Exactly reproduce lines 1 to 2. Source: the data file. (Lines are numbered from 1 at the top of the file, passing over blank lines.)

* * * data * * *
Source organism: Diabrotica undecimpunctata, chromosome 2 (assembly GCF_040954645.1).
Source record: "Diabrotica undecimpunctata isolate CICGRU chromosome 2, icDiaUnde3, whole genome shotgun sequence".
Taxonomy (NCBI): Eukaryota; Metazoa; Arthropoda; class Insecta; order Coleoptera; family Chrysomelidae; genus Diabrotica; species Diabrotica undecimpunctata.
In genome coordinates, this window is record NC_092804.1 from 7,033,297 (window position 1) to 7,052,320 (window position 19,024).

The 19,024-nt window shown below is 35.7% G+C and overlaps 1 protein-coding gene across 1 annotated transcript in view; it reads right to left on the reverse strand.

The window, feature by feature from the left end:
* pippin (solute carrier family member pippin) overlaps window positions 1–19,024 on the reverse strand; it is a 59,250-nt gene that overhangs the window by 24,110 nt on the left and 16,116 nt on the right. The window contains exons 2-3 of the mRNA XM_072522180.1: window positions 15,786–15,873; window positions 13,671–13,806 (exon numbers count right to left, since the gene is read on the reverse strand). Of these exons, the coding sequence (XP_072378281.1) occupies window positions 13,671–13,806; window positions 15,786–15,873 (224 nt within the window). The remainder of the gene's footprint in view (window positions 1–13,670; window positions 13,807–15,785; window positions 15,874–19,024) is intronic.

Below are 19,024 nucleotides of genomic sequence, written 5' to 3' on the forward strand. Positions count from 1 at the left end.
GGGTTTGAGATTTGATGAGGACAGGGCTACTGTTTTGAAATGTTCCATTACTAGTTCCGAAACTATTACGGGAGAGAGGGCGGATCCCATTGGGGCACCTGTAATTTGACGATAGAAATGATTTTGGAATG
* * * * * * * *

Source organism: Diabrotica undecimpunctata, chromosome 2 (assembly GCF_040954645.1).
Source record: "Diabrotica undecimpunctata isolate CICGRU chromosome 2, icDiaUnde3, whole genome shotgun sequence".